The RP-HJE900 also comes with interchangeable cables through connectors that frankly look more like Nokia chargers than audio jacks. The phones have a frequency range of 6Hz–28 KHz and an impedance of 26Ω. If the use of this material really had an effect on sound quality I’d have thought the bigger IEM manufacturers like Shure or Ultimate Ears had already tried it so I don’t have too much hope for this product, but it sure would be interesting if these got good critics. The IEMs will be released in Japan on June 15th with
no word yet on pricing.

[Akihabara News via Gizmodo]

JAYS q-JAYS Review

jays q jays review main JAYS q JAYS Review

JAYS, the company formerly known as “Jens of Sweden”, lately shifted their focus from manufacturing well-designed audio players to equally classy looking in ear phones. After their relatively inexpensive j-JAYS and d-JAYS models they now launched their first dual armature driver phone, the q-JAYS. JAYS claims they managed to create the world’s smallest IEM (in ear monitor) to date, at a fraction of the size of most other single armature earphones, let alone dynamic driver models. They’re available in black and white, come with a boat-load of accessories, and are competitively priced to similar multi-armature phones.

We’ll try to find out how the q-JAYS hold up to the well established competition in the high-class ear monitor game…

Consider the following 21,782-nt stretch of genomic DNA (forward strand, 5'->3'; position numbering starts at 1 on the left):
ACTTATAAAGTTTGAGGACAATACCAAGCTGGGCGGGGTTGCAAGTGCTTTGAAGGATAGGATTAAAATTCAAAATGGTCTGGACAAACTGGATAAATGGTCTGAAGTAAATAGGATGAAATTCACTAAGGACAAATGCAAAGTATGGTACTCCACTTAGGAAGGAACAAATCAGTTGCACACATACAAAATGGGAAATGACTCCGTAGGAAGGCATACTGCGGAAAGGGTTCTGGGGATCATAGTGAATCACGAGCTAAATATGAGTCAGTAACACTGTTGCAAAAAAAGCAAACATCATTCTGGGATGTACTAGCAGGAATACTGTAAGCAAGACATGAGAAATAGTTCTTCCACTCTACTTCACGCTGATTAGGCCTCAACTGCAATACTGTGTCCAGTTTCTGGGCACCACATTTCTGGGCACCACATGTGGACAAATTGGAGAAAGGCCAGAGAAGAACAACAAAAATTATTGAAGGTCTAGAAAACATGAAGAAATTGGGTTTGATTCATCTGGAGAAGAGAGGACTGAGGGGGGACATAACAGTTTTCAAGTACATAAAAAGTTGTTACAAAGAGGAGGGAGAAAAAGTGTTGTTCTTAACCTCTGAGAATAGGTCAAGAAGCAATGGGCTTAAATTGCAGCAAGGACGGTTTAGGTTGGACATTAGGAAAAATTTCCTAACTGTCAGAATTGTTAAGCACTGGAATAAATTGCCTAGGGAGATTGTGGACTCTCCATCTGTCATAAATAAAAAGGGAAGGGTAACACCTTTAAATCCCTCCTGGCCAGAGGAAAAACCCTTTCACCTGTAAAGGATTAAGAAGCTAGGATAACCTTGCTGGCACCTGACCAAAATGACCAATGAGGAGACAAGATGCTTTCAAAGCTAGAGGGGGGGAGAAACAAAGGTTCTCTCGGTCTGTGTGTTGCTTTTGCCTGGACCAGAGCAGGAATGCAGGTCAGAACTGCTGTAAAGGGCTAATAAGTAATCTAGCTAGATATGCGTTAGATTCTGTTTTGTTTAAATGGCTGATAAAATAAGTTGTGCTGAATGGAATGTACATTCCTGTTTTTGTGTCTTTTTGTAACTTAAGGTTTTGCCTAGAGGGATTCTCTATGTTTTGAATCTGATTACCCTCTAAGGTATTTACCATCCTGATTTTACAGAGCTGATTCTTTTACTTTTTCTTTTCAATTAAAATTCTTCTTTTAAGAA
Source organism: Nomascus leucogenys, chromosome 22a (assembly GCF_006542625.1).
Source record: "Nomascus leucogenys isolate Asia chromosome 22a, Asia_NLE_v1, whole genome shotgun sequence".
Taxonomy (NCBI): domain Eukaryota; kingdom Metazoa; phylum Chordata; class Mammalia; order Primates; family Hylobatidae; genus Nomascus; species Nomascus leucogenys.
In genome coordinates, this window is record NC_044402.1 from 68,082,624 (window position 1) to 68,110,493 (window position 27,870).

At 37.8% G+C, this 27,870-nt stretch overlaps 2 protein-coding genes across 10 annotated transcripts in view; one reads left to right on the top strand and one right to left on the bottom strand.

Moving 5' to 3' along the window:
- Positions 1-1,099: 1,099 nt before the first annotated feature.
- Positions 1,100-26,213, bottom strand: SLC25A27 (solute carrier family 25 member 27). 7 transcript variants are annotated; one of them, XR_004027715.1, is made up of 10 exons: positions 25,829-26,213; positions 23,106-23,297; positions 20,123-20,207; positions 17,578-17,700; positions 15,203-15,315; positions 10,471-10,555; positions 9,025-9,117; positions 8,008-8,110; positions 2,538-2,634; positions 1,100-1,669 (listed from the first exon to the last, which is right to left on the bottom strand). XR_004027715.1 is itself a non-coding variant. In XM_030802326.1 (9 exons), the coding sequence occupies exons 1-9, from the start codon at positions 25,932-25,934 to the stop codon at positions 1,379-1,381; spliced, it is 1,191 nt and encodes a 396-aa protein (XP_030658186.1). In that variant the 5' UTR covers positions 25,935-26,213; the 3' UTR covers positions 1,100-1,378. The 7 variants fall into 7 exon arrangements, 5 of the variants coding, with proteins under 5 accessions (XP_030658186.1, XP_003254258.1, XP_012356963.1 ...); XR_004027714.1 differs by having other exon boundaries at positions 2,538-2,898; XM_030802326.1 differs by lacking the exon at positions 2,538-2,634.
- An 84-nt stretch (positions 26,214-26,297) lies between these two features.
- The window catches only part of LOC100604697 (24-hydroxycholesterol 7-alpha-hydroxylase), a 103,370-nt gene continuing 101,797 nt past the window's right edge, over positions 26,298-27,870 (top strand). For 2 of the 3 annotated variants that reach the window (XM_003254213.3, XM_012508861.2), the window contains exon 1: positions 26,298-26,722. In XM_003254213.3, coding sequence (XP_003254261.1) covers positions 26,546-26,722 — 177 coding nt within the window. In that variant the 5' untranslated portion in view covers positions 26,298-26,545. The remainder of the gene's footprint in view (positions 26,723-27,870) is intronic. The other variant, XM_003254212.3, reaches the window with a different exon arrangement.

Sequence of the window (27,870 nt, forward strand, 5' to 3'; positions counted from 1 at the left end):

Continue reading…

Future Sonics Atrio M5 / M8 Review

future sonics main Future Sonics Atrio M5 / M8 Review

Future Sonics, self-proclaimed innovators of in-ear monitoring (IEM) phones some twenty years ago, hit the market with two universal-fit IEMs, the Atrio M5 in black and the M8 in blue.

Future Sonics isn’t a company with a big advertising budget; they keep a low profile. However, their phones are quite well known among professional musicians and audio technicians. Artists like Madonna, Sonic Youth, U2, and Luciano Pavarotti use custom-built Future Sonics ear monitors on stage. Now the universal-fit Atrio series offers a glimpse of the Future Sonics sound – without the need of having ear impressions made by an audiologist and (most importantly) without dropping almost a thousand bucks for them.

Future Sonics is very vocal about their usage of traditional single dynamic driver technology in their products, similar to the ones found in most full-sized headphones. This approach is the polar opposite to almost all other high-end IEM manufacturers who use multiple balanced armature drivers, the tiny drivers commonly used in hearing aids. We’ll see if Future Sonics are on the right path, and if a single dynamic driver IEM can take on the masses of balanced armature IEMs out there.

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V-Moda Vibe Review

v moda vibe main V Moda Vibe Review

Look what the mailman delivered the other day; it’s a box straight out of Hollywood, California, home of young headphone couturiers V-Moda. They’ve just released their newest model of IEM (in ear monitor) earphones, the V-Moda Vibe. Resembling several things Hollywood-ish, these phones just ooze glamor and style.

After wading through lots of marketing-speech and company philosophies on V-Moda’s website, I began to wonder if there could be more to these phones than mere style. Are they more than just a fashion accessory? Do they deliver more than glitzy appearance? Well, let’s see (and hear)…